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May is National Stroke Awareness Month

What are the signs and symptoms of a stroke?

Someone having a stroke may experience only one, or several of these warning signs:

  • Sudden numbness or weakness of the face, arm or leg, especially on one side of the body
  • Sudden confusion, trouble speaking or understanding
  • Sudden trouble seeing in one or both eyes
  • Sudden trouble walking, dizziness, loss of balance or coordination
  • Sudden, severe headache with no known cause

How can I lower my risk of stroke?

  • High Blood Pressure: The most important risk factor for stroke is high blood pressure, also called hypertension. In 2013, almost 27% of Minnesota adults report they have high blood pressure (2013 data).
  • High Blood Cholesterol: People with higher levels of total cholesterol are more likely to have ischemic strokes. About 33% of adults in Minnesota report they have high blood cholesterol (2013 data).
  • Controlling your blood pressure and high blood cholesterol by making healthier choices and taking medications decreases your chance of having a stroke.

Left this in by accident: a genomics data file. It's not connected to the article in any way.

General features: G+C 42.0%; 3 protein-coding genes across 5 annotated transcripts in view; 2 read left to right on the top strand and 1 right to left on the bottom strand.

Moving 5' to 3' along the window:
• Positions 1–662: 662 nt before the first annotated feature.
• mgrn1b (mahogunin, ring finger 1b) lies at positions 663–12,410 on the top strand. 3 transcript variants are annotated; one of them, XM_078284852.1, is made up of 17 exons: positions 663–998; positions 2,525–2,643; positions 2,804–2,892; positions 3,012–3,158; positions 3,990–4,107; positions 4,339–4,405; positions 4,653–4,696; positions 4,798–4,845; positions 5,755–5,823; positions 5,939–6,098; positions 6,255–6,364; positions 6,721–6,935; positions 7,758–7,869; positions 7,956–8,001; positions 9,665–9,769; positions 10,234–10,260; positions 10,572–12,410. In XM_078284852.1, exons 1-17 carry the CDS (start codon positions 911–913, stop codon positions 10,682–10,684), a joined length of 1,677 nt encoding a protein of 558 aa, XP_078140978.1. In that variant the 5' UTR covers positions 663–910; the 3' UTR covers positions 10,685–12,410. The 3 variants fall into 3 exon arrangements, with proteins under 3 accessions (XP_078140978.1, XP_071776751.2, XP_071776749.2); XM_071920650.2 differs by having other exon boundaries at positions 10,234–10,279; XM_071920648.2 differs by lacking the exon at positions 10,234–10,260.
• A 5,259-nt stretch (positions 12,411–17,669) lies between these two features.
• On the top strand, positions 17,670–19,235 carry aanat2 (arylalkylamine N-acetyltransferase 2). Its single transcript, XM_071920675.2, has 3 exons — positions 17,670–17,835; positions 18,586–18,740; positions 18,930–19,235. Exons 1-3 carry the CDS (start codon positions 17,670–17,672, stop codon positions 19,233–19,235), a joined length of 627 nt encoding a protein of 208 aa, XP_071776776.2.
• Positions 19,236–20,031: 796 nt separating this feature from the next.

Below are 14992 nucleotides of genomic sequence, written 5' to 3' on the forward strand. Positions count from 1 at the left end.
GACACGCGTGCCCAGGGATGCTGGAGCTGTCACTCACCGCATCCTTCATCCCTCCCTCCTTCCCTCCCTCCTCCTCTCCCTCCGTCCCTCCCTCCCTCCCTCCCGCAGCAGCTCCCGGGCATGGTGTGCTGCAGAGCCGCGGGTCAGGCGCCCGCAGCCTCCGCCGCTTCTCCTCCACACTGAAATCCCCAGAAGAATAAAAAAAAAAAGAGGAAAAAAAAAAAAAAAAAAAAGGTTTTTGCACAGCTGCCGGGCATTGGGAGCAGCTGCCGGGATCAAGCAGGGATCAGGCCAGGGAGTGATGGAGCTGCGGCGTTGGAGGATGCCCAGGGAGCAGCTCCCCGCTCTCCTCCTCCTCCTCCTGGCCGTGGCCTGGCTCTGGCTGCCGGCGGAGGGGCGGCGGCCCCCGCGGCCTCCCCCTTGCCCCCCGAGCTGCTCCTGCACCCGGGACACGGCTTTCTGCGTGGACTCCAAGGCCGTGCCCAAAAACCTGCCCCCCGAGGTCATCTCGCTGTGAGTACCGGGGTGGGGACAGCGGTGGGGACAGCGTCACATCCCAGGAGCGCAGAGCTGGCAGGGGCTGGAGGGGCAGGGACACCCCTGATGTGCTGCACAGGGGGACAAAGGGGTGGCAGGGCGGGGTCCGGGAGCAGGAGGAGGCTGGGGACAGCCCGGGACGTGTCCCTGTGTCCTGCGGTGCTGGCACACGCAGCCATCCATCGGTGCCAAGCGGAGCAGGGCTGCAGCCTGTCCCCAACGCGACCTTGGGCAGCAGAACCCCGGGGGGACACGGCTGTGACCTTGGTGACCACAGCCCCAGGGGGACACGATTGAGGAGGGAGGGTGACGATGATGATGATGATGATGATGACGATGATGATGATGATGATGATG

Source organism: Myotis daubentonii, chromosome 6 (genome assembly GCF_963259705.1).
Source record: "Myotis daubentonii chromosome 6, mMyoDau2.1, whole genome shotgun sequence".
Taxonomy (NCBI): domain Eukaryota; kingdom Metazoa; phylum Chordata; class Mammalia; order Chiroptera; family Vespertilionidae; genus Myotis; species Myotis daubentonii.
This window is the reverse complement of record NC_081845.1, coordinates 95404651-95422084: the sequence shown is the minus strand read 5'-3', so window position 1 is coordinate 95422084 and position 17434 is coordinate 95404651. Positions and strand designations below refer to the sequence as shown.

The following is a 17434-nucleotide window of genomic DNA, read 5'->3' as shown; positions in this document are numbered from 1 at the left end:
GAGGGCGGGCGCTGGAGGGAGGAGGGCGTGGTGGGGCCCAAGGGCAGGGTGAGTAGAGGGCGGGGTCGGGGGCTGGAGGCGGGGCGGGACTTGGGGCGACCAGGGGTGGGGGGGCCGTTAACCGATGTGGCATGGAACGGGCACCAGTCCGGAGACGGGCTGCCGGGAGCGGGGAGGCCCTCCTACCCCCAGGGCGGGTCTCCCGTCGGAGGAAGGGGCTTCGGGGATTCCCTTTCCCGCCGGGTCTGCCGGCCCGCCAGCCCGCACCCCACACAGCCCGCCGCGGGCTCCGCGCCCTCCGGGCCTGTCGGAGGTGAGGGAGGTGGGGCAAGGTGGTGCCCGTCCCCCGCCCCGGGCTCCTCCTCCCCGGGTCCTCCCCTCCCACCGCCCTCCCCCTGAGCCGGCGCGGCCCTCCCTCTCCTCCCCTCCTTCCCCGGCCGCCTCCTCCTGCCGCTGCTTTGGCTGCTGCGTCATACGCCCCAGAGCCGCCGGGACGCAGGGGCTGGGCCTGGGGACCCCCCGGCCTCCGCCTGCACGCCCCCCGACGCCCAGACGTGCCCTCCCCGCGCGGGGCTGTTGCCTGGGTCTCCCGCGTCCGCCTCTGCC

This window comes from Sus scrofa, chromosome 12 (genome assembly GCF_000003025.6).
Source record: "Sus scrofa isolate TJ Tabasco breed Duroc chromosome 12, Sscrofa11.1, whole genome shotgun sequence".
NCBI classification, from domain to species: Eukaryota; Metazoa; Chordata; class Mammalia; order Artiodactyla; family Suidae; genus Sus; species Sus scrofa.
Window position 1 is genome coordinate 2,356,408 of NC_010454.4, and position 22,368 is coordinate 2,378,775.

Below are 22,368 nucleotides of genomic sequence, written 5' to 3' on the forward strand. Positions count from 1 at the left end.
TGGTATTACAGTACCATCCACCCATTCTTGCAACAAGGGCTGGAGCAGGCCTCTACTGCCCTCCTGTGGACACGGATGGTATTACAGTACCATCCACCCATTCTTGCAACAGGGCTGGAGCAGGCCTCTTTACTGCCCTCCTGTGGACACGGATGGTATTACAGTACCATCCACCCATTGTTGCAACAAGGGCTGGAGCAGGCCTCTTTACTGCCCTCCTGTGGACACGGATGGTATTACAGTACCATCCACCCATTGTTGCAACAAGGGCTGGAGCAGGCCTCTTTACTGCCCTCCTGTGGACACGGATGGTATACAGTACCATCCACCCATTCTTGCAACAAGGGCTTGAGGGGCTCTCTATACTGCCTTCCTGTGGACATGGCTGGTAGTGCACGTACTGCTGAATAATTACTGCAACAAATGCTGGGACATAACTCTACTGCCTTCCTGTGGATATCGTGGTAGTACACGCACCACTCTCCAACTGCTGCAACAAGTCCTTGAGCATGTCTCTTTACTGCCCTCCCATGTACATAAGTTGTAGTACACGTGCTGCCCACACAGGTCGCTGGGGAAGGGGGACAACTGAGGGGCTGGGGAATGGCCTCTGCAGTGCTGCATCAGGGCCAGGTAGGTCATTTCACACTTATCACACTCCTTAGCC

• Atrial Fibrillation (AFib): Individuals with AFib – a type of irregular heartbeat — are four to five times more likely to have an ischemic stroke. An estimated 2.7 million Americans have condition. If you have AFib, take your medications as prescribed by your doctor.
  • Cigarette Smoke: Smoking doubles the risk of ischemic stroke, and may increase the risk for hemorrhagic stroke up to four times. Exposure to second-hand tobacco smoke nearly doubles the risk of stroke. If you smoke, ask your doctor about ways to quit. In 2014, 16.3% of Minnesota adults were current smokers.
  • Physical Inactivity: Daily physical activity reduces the risk of stroke. People who don’t exercise at all are more likely to have a stroke. Less than 21% of Minnesota adults get enough exercise (2013), and 20% of adults in Minnesota get no exercise at all (2014).
  • Overweight and Obesity: Strokes happen more often in people who are overweight or obese. Keeping a healthy weight through exercise and healthy eating improves many stroke risk factors.
  • Diabetes: Strokes happen two to four times more often in people with diabetes. People with diabetes can lower their risk of stroke by controlling their blood pressure and cholesterol.

Info from the MDH.